The following article is from Free Inquiry magazine, Volume
Spears says we should trust President Bush. She does. "Honestly, I just
think we should trust our president in every decision that he makes, and we
should just support that, you know, and be faithful in what happens,"
Spears told Tucker Carlson on CNN shortly after she French-kissed Madonna. The
often half-dressed and always salacious young pop star doesn't exactly exemplify
the values Bush's conservative Christian supporters exhort us to embrace, but
they may be eager to hop into bed with her anyway. Spears has a sizeable
constituency; someday, many of them may vote. The most pious political
operatives would be pleased with a share of her fan base.
Besides, the unquestioning faith in the president she expresses is, you know,
the faith that maintains his support among grownups. "He's a
straight-shooter," Bush supporters say. "We elected him. Now let's
just let him do his job," some people on the street opine to inquisitive
reporters. While it's true that the president's approval ratings have dropped
(to around 60 percent in September 2003), he still retains the apparent trust of
a majority of Americans. How else can we explain the fact that over two-thirds
of the public still mistakenly believes Saddam Hussein was involved in the
September 11 attack? The president led them to believe in Iraq's complicity in
the attack, and their belief persists, despite an utter lack of evidence and
repeated reports that most of the hijackers were Saudi.
Trust like this seems un-American to me. Liberty doesn't rest on trust; it rests
on mistrust or skepticism and a willingness to question the people in charge.
Democracy is not a game of follow the leader. Mistrust shaped the very structure
of our government: a system of checks and balances is a system of
institutionalized mistrust, or wariness at least.
That system is at risk today, thanks to so far successful efforts of the Bush
administration to increase the power of the executive branch, at the expense of
Congress and especially the courts. Consider the PATRIOT Act, which Attorney
General Ashcroft is currently promoting on a national tour. This law, enacted a
mere six weeks after September 11, 2001, before even being read by many members
of Congress, is sometimes described by critics as a power grab by government;
but that description is a little imprecise. It's a power grab by the president
and his appointees.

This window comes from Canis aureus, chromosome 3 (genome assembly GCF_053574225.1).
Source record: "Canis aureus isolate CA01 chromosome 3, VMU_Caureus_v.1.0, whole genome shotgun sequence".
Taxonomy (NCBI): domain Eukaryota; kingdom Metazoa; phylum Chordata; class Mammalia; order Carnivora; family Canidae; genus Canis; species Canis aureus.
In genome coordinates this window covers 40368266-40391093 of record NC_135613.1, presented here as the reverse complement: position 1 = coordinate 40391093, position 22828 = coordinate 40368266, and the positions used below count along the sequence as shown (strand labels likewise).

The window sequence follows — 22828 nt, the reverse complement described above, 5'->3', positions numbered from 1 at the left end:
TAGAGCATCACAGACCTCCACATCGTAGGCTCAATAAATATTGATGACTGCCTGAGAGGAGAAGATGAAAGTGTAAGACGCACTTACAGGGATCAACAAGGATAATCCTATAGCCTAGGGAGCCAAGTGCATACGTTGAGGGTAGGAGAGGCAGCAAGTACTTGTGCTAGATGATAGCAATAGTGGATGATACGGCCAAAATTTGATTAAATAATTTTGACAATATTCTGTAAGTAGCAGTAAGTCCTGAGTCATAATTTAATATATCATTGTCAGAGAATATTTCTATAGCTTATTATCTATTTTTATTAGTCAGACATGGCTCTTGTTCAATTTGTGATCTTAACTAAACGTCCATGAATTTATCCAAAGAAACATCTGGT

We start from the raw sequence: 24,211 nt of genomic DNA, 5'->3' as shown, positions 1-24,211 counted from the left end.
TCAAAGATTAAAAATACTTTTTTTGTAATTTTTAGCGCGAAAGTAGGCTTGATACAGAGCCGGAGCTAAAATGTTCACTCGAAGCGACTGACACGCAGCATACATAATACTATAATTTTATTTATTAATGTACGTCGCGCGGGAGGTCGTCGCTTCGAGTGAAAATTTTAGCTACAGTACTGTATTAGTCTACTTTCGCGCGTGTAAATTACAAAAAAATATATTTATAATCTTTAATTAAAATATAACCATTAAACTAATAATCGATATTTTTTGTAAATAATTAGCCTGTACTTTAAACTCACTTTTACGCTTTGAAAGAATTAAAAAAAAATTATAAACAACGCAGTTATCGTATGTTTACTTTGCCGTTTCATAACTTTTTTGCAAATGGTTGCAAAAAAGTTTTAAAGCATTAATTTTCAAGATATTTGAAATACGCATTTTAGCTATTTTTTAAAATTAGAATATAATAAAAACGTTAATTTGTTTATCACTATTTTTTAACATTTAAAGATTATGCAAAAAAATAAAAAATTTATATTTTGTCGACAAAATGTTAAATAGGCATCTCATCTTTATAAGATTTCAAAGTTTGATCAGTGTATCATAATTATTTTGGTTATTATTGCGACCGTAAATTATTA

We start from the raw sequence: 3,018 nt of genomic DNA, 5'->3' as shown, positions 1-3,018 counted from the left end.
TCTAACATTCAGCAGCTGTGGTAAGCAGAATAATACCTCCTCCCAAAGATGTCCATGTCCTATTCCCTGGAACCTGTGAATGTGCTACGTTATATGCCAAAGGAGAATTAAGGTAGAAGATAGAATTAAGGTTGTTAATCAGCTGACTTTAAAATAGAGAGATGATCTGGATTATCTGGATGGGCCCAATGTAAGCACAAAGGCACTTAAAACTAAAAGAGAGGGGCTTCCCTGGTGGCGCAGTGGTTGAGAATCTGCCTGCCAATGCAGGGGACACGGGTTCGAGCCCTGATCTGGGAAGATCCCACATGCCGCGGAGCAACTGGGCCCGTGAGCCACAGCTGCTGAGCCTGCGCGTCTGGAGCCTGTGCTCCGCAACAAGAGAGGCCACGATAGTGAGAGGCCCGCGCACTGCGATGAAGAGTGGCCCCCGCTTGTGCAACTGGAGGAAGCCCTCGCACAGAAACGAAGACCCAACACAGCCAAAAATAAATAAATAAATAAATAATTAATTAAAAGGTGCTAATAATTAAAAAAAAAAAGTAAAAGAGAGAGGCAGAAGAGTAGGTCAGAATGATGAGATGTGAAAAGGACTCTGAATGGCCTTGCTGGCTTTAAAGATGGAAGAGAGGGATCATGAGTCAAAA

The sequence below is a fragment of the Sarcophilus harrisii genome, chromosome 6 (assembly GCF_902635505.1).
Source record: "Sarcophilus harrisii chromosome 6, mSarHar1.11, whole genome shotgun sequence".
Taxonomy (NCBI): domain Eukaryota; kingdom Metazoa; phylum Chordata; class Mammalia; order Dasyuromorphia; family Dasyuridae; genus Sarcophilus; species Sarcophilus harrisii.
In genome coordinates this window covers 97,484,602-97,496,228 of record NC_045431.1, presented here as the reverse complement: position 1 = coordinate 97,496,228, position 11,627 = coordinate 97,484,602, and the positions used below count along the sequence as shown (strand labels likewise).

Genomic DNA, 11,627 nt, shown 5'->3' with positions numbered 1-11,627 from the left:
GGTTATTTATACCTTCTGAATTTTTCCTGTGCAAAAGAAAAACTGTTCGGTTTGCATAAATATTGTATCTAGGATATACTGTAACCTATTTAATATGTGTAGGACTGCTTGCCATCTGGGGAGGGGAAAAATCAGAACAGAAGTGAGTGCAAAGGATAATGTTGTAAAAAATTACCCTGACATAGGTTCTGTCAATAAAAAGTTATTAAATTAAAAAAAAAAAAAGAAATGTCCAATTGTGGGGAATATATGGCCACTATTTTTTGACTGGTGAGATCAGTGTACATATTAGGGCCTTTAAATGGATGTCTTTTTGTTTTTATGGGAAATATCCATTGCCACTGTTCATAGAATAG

The threat posed by the PATRIOT Act to civil liberty derives in large part from
its shifting of power. It greatly minimizes judicial supervision of law
enforcement agents, for example, allowing them to conduct secret searches of
ordinary citizens without demonstrating probable cause for a search to
independent courts. It gives the attorney general unilateral power to detain
noncitizens practically indefinitely, with no meaningful judicial review. A
proposed sequel to the PATRIOT Act, dubbed PATRIOT II, would give the attorney
general unreviewable power to deport foreign nationals, including legal
residents, for any reason or no reason at all. It could also subject American
citizens to loss of their citizenship for supporting the legal activities of any
group the attorney general decides to designate as terrorist.
There is growing grass-roots opposition to the PATRIOT Act (three states and
some 160 communities have passed resolutions denouncing it). But while civil
libertarians can take some comfort and pride in this movement, it's still
dwarfed by popular support for the president and his law. According to an August
2003 CNN/USA Today/Gallup poll, 48 percent of adults believe the PATRIOT
Act strikes the right balance between liberty and security, and 21 percent say
the act doesn't go "far enough" in restricting liberty to prevent
What's the basis for these opinions? Only 10 percent of survey respondents
claimed they were very familiar with the PATRIOT Act; 40 percent claimed they
were "somewhat familiar" with it. Since few people in America have
actually read the entire 300 or so page statute (I doubt President Bush is one
of them), and only a relative few are likely to have read substantial summaries
of it, I suspect that general familiarity with the law claimed by half of all
survey respondents is sketchy at best. Support for the law is probably based on
trust—trust that president and federal law enforcement agents don't need to be
monitored, trust that they'll use their expanded powers only against the bad
guys, trust that, like Santa Claus, the president and his men unerringly
distinguish the naughty from the nice.
Which group of Americans is most critical of the PATRIOT Act, according to
Gallup? Those who are most familiar with it. Knowledge isn't power; often
ignorance reigns. But sometimes knowledge threatens power. Sometimes the more
you know, the less you're apt to believe, like Britney, and "be faithful in
Wendy Kaminer is a lawyer and social critic. Her
latest book is Free for ALL: Defending Liberty in America Today.